- Contextualisation – why context is crucial and how to provide it if the journalist doesn’t.
- Angle – why it’s vital to know from what angle the journalist is approaching a story, who else they are talking to and what the pitfalls might be as a result.
- Style – the different interview styles such as adversarial and conversational and what they mean for you.
- Questions – how a simple formula can help you know in advance ALL the questions you’re ever likely to be asked.
- Two’s company, three’s a crowd – why being interviewed with others could be a recipe for disaster and how to manage the one-plus-two (or more) discussion or argument-type scenario.
Session Three – Message Promotion
This session, as before, builds on the knowledge and practice of those preceding it. It explores the techniques interviewees need to deploy to make their key messages stand out so that they are remembered by a live audience or passed on via the editing process to readers, viewers, listeners and Internet users in pre-recorded interviews. The techniques are analogous to highlighting the important bits of a written document by CAPITALISATION or by bolding or underlining. Again the newly acquired skills are put to the test in a series of interviews that build on the knowledge learned in the preceding sessions.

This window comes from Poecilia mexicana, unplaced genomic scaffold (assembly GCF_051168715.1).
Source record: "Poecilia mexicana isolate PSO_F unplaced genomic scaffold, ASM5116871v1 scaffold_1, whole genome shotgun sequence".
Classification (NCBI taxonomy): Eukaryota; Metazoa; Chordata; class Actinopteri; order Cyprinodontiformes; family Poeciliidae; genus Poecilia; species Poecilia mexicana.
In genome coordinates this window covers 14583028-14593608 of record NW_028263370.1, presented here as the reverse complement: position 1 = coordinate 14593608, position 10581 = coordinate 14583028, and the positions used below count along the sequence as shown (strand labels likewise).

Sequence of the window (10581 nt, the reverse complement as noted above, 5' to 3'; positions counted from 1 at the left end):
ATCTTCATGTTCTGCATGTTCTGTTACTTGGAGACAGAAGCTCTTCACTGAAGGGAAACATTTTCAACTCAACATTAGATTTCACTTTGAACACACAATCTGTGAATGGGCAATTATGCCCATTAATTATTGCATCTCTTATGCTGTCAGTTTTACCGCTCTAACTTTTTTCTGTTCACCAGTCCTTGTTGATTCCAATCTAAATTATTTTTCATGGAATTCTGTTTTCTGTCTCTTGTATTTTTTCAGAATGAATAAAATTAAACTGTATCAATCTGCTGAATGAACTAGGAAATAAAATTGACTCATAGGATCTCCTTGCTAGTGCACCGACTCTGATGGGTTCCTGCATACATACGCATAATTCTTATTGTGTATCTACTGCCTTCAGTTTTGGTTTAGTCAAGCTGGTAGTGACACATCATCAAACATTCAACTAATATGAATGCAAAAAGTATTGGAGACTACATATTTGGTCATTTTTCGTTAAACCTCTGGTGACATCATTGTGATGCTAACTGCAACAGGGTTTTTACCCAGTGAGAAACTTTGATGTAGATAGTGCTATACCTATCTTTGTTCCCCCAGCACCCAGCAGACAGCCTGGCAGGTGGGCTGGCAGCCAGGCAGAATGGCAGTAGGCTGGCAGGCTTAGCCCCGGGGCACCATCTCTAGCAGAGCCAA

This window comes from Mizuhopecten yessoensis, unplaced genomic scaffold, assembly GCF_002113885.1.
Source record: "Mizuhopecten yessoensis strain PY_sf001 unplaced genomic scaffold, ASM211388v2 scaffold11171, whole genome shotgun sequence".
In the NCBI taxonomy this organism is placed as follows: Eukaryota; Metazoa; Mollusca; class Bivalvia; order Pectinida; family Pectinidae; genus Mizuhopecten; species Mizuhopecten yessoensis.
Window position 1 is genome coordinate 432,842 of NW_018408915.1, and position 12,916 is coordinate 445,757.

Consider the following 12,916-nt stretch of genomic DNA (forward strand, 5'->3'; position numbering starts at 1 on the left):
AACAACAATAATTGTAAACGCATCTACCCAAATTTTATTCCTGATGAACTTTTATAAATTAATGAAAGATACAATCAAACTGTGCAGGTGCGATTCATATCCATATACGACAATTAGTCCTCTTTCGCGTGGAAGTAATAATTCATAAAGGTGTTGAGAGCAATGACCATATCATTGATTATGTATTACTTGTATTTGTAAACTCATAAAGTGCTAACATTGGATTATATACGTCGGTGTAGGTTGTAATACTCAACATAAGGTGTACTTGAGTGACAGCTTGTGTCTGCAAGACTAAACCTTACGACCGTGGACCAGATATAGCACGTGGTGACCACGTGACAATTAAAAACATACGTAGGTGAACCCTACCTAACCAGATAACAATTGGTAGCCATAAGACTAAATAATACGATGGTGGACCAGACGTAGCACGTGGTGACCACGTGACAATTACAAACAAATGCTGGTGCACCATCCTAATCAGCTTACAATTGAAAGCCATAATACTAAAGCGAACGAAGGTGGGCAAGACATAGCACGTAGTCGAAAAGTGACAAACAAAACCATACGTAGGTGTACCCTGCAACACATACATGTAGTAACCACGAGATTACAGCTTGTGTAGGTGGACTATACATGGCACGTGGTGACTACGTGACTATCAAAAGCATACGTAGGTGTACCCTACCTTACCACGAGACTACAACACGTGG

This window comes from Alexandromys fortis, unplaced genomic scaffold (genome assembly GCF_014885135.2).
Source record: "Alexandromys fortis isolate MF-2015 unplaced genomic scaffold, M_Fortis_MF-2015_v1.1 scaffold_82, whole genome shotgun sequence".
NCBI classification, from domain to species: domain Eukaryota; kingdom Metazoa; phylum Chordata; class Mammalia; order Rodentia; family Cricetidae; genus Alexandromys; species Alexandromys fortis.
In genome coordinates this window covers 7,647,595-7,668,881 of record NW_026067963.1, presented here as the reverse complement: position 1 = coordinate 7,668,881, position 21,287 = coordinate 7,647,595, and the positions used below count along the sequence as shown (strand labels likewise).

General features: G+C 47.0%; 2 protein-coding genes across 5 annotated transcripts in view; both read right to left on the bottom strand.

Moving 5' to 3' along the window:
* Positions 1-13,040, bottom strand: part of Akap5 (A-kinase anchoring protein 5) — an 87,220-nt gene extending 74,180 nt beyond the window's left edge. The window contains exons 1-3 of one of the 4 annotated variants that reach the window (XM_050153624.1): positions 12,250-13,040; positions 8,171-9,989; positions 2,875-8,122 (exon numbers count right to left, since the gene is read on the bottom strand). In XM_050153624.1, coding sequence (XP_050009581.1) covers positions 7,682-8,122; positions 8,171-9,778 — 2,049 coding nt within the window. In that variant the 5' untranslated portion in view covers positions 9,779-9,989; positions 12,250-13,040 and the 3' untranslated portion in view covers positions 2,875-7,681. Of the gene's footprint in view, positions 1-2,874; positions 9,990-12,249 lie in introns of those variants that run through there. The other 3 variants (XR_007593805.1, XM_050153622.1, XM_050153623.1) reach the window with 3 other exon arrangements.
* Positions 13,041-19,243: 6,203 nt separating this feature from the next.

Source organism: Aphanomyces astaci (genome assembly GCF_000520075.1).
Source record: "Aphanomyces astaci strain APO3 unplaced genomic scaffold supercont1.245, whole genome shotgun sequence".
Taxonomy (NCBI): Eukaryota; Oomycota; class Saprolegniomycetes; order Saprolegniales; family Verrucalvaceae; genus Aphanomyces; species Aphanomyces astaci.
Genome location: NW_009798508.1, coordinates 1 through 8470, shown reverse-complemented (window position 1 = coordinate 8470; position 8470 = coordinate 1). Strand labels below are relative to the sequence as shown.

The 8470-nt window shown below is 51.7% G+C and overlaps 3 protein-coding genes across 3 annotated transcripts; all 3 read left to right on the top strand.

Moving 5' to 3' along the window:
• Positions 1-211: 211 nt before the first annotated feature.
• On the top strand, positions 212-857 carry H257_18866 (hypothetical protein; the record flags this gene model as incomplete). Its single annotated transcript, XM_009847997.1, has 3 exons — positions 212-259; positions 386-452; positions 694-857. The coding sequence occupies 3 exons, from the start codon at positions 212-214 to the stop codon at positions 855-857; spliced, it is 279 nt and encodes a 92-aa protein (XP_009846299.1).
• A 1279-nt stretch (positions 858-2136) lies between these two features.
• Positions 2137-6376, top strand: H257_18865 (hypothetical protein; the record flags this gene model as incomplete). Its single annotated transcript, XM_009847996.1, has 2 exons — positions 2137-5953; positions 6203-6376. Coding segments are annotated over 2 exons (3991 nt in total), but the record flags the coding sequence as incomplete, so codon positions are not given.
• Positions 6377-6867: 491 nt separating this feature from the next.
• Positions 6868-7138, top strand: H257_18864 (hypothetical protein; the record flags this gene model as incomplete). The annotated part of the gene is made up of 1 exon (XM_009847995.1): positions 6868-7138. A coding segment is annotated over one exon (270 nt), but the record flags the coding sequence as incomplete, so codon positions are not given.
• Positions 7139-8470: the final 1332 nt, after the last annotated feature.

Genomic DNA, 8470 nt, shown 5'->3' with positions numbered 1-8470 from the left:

Specific points covered include:
- Repetition, repetition, repetition – how saying something lots of times can help it stick.
- Boring, boring, boring – but not if you say it exactly the same way every time or overdo it.
- Tagging – how you can attach verbal labels to your key messages so that they stand out.
- Hooks – catching the audience using facts and figures that are truly shocking, plain interesting or downright quirky.
- Generation Game – why conjuring up an image of Bruce Forsyth’s Seventies game show maybe no bad thing.
- Conveyor belts, cuddly toys and catchphrases – how Brucie can help you (really!) unlock the power of the human memory, unleash the audience’s love of a good story and uncover the raw strength of language.